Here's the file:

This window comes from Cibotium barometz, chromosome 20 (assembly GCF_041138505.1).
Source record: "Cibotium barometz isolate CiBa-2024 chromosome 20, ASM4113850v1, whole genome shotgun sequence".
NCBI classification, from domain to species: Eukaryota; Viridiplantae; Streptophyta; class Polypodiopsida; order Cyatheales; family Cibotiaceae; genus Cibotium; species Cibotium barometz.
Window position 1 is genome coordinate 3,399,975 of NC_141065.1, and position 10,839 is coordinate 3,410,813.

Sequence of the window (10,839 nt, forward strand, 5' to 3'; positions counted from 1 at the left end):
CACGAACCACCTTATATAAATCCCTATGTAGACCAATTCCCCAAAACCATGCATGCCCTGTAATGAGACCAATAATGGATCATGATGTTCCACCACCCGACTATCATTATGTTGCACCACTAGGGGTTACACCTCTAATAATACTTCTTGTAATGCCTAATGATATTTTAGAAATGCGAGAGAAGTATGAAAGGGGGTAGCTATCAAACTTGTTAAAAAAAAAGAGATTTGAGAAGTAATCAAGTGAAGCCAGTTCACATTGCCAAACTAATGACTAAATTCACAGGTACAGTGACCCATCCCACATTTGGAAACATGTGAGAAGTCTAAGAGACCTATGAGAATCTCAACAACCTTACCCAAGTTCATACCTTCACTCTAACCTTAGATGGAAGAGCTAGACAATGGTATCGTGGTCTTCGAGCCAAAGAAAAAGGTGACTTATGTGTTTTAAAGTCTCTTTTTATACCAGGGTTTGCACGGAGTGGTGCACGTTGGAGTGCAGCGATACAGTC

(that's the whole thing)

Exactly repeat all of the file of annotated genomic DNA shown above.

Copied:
This window comes from Cibotium barometz, chromosome 20 (assembly GCF_041138505.1).
Source record: "Cibotium barometz isolate CiBa-2024 chromosome 20, ASM4113850v1, whole genome shotgun sequence".
NCBI classification, from domain to species: Eukaryota; Viridiplantae; Streptophyta; class Polypodiopsida; order Cyatheales; family Cibotiaceae; genus Cibotium; species Cibotium barometz.
Window position 1 is genome coordinate 3,399,975 of NC_141065.1, and position 10,839 is coordinate 3,410,813.

Sequence of the window (10,839 nt, forward strand, 5' to 3'; positions counted from 1 at the left end):
CACGAACCACCTTATATAAATCCCTATGTAGACCAATTCCCCAAAACCATGCATGCCCTGTAATGAGACCAATAATGGATCATGATGTTCCACCACCCGACTATCATTATGTTGCACCACTAGGGGTTACACCTCTAATAATACTTCTTGTAATGCCTAATGATATTTTAGAAATGCGAGAGAAGTATGAAAGGGGGTAGCTATCAAACTTGTTAAAAAAAAAGAGATTTGAGAAGTAATCAAGTGAAGCCAGTTCACATTGCCAAACTAATGACTAAATTCACAGGTACAGTGACCCATCCCACATTTGGAAACATGTGAGAAGTCTAAGAGACCTATGAGAATCTCAACAACCTTACCCAAGTTCATACCTTCACTCTAACCTTAGATGGAAGAGCTAGACAATGGTATCGTGGTCTTCGAGCCAAAGAAAAAGGTGACTTATGTGTTTTAAAGTCTCTTTTTATACCAGGGTTTGCACGGAGTGGTGCACGTTGGAGTGCAGCGATACAGTC